Letter to the editor
Milt Zall's column on "Why feds retire" in the Aug 13 issue of Federal Computer Week was very
interesting. I always look forward to his columns, especially anything concerning
the U.S. Postal Service.
One reason for feds retiring wasn't addressed but I'm sure a few have
considered it. I've basically followed the premise that once I was eligible
to receive a pension, the amount I was being paid to continue to work actually
decreased by the percentage I would receive as a pension.
I served 20 years and five days in the U.S. Air Force and began to receive
50 percent of my base pay upon my "retirement" at the old age of 37. I did
receive the bonuses that were given for re-enlisting, but it stopped after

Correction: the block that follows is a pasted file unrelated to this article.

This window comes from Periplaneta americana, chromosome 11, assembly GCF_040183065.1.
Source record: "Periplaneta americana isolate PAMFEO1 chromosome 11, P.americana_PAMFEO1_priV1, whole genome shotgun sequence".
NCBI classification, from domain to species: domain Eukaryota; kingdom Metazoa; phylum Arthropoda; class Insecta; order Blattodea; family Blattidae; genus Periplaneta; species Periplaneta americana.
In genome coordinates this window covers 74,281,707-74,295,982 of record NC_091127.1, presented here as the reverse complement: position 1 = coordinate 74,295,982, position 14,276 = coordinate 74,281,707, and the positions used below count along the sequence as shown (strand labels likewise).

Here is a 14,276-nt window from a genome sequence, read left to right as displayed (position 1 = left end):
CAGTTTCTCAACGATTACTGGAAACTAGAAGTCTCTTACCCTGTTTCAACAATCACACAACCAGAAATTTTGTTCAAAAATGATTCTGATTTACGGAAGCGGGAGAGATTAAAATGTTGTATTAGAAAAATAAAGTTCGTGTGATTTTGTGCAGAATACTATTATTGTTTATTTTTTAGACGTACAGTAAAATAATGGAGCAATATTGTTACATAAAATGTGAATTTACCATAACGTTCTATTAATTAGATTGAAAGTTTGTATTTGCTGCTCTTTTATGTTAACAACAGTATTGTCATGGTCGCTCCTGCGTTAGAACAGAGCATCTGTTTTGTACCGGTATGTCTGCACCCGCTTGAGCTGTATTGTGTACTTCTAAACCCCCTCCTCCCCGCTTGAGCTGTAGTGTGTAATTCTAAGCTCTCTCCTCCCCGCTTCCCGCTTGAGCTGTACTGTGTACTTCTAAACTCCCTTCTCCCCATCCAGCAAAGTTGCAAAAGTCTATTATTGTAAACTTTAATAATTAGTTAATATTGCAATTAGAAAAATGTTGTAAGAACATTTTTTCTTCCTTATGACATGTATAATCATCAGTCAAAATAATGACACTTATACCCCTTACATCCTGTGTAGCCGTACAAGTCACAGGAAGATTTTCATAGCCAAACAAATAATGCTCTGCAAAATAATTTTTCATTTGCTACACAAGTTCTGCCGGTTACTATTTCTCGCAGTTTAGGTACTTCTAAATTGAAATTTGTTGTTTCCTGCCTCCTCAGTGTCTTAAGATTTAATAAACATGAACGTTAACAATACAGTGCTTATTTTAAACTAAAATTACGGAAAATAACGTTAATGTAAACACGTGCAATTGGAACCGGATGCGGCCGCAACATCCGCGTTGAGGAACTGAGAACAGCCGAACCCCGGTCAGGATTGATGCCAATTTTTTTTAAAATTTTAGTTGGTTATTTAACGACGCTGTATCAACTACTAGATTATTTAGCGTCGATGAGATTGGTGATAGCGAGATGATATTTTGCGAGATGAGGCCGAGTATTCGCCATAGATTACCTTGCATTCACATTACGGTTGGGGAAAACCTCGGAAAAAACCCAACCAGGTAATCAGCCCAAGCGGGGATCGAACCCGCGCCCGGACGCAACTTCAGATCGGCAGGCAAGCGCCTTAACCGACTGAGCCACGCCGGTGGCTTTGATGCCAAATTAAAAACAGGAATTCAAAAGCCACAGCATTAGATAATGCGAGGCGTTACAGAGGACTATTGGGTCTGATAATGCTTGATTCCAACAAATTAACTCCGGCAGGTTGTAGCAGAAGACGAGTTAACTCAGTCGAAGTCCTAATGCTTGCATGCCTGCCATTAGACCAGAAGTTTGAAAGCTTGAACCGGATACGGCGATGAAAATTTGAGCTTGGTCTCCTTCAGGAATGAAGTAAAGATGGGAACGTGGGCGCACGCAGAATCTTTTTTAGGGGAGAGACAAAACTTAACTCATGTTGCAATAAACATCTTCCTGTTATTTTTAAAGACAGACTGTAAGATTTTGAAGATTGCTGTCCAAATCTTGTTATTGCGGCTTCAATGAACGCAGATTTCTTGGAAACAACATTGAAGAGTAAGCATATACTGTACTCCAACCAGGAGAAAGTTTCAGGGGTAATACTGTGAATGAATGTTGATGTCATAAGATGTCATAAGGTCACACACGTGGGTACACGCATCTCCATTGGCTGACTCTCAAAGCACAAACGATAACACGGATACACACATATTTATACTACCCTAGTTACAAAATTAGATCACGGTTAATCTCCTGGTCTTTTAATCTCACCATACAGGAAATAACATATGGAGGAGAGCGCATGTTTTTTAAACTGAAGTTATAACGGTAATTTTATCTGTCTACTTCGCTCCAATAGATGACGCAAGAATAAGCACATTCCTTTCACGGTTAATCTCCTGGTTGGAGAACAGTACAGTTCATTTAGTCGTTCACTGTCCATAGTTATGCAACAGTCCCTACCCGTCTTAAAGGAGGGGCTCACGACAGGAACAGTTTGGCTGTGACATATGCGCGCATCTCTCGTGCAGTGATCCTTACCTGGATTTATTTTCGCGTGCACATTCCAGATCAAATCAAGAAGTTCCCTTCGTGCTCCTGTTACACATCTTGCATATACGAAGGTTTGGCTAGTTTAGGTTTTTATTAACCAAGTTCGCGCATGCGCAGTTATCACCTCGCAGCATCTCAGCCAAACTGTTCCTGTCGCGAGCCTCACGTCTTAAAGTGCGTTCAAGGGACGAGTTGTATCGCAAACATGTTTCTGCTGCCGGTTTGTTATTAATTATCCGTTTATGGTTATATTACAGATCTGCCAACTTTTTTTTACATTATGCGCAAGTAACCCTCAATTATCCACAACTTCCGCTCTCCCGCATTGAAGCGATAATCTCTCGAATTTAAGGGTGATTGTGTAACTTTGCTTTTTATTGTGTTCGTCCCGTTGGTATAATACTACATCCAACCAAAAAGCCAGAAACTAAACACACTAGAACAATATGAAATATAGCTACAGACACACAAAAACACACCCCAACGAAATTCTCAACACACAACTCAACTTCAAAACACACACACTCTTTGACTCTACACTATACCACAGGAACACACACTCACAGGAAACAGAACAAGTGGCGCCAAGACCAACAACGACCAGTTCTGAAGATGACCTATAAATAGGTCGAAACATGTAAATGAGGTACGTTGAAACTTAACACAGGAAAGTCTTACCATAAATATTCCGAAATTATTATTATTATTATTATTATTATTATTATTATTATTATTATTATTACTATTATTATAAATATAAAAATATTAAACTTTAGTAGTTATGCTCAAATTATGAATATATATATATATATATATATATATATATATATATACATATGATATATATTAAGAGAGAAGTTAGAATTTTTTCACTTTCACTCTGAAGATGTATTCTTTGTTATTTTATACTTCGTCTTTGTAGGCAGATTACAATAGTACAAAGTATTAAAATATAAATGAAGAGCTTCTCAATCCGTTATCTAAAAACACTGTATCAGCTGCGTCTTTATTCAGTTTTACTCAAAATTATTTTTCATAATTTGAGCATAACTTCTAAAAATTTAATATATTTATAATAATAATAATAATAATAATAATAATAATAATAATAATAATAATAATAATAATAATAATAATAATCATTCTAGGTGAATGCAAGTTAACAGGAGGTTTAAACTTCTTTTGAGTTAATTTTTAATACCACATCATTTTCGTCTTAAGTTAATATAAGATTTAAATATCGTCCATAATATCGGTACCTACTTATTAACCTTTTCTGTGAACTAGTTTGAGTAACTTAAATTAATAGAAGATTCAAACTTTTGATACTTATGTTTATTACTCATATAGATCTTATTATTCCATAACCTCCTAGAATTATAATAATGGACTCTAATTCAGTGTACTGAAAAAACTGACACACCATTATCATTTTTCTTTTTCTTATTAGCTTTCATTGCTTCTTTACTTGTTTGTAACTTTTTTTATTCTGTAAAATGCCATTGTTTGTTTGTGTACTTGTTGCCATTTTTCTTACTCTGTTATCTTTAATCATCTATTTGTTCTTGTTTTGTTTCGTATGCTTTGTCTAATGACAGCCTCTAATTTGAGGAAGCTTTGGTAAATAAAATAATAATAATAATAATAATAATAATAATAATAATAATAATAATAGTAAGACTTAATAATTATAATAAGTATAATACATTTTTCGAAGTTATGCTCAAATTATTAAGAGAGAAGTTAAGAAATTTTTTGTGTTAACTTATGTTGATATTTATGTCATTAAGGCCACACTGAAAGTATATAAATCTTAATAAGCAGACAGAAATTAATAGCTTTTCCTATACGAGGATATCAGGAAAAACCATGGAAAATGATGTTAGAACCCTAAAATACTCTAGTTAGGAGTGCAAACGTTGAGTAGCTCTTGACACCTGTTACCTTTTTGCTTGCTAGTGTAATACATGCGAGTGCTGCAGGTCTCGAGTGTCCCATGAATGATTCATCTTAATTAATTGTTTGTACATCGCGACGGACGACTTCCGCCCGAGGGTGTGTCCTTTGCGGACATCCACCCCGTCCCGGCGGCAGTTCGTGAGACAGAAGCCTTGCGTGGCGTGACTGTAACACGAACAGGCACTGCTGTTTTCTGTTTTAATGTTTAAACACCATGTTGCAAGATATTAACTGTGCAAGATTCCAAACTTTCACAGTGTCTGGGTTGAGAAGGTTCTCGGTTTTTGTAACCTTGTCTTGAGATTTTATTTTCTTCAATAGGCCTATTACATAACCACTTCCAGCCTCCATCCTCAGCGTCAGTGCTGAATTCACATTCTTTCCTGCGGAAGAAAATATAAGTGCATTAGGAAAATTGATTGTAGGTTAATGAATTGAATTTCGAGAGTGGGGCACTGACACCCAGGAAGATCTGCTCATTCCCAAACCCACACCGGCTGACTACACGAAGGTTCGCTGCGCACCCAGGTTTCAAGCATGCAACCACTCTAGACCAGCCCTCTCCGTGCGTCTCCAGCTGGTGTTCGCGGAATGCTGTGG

I received a total of $2,000.
I then "retired" from the U.S. Postal Service after 17 years by combining
USPS service with my military years. I bought the 20 years of USAF service
by paying 7 percent of my total active military pay, which now provides
me with a 70 percent postal pension that will not be reduced at age 62.
However, my working years are not over yet. I was asked to come back
and work as an IT contractor. Now, at age 62, I have amassed nearly 28 years
under Social Security (20 years military and eight years of nongovernment
jobs), and if I can make 30 years of Social Security-eligible work, the
Government Pension Offset won't apply.
Please don't think I'm bragging because I'm really quite modest when
it comes to my accomplishments. I consider myself very fortunate to have
served in the USAF, to have been employed by the USPS and now to be able
to work under a contract. But I do try to let my co-workers know what other
opportunities may be available once they're eligible to retire.
Although federal work can become stressful, dull and thankless, there
are other fields to look into where one's talents can be used and appreciated.
I'm glad I kept my options open after the postal retirement, because I found
retirement really boring.